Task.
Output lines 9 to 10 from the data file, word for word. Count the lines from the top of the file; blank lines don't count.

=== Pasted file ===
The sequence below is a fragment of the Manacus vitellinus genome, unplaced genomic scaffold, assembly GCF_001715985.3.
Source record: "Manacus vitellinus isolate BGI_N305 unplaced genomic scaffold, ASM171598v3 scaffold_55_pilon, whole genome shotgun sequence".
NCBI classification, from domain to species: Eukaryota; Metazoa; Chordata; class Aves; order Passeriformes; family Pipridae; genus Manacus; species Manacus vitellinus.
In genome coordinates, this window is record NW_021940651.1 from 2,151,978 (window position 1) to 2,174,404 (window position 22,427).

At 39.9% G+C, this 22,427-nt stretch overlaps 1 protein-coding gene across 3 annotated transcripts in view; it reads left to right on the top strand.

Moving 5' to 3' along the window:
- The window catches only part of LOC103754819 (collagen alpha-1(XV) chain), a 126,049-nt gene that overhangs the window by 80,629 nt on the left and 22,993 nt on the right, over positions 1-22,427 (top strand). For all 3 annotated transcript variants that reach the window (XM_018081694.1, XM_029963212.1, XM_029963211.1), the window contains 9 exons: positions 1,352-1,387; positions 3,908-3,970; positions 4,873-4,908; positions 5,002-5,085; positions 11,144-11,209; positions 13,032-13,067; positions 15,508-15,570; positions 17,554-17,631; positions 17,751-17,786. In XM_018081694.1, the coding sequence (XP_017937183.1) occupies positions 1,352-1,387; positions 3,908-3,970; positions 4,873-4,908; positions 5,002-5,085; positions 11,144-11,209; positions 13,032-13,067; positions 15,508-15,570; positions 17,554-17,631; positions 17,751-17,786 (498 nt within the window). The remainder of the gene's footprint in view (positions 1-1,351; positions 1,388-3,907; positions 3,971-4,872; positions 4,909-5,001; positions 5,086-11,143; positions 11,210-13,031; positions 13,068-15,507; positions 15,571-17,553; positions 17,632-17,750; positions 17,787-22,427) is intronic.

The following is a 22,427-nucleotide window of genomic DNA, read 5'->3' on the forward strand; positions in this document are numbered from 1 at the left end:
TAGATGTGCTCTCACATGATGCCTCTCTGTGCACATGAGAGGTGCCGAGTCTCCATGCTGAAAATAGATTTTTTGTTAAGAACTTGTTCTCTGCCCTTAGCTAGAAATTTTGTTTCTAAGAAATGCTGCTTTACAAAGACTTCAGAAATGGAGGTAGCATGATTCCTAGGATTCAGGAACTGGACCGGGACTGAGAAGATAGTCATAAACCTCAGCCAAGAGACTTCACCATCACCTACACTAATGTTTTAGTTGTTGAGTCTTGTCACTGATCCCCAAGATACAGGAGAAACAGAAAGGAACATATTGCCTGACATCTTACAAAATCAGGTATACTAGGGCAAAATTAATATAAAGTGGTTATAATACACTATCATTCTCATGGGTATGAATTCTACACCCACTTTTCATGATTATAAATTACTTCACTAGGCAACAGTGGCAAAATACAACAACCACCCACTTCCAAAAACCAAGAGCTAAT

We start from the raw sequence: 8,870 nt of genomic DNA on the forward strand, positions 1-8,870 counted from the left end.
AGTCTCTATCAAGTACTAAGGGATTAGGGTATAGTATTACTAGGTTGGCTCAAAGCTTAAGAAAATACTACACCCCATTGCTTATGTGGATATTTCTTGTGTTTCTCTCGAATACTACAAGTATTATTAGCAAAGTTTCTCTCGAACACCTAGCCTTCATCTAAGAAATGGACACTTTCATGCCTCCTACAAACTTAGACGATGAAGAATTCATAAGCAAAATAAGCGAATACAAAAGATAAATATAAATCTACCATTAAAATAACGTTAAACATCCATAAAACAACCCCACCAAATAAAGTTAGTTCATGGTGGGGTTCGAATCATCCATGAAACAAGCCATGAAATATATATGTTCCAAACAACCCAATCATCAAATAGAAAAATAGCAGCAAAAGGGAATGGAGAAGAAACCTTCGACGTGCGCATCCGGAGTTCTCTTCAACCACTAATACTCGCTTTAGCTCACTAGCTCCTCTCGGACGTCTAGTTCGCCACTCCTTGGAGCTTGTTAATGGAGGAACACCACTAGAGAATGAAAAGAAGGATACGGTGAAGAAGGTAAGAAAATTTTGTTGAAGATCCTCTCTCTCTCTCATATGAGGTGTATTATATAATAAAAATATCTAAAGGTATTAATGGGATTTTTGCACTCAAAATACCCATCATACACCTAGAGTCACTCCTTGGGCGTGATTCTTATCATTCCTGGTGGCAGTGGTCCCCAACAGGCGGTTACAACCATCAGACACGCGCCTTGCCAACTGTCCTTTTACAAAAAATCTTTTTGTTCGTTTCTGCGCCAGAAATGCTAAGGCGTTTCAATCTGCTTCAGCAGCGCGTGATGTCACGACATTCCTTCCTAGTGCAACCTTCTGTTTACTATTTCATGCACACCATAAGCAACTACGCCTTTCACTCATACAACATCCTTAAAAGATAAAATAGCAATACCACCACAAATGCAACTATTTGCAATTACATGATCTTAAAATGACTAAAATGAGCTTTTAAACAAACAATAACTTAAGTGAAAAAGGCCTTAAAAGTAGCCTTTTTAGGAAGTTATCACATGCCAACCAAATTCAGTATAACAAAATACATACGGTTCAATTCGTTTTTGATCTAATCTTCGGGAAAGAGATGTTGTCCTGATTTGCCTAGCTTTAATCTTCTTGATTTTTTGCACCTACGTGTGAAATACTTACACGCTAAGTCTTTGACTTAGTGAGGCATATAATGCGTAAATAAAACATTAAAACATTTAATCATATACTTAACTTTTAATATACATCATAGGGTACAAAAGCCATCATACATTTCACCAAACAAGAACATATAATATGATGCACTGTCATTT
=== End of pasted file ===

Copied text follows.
TAGATGTGCTCTCACATGATGCCTCTCTGTGCACATGAGAGGTGCCGAGTCTCCATGCTGAAAATAGATTTTTTGTTAAGAACTTGTTCTCTGCCCTTAGCTAGAAATTTTGTTTCTAAGAAATGCTGCTTTACAAAGACTTCAGAAATGGAGGTAGCATGATTCCTAGGATTCAGGAACTGGACCGGGACTGAGAAGATAGTCATAAACCTCAGCCAAGAGACTTCACCATCACCTACACTAATGTTTTAGTTGTTGAGTCTTGTCACTGATCCCCAAGATACAGGAGAAACAGAAAGGAACATATTGCCTGACATCTTACAAAATCAGGTATACTAGGGCAAAATTAATATAAAGTGGTTATAATACACTATCATTCTCATGGGTATGAATTCTACACCCACTTTTCATGATTATAAATTACTTCACTAGGCAACAGTGGCAAAATACAACAACCACCCACTTCCAAAAACCAAGAGCTAAT

We start from the raw sequence: 8,870 nt of genomic DNA on the forward strand, positions 1-8,870 counted from the left end.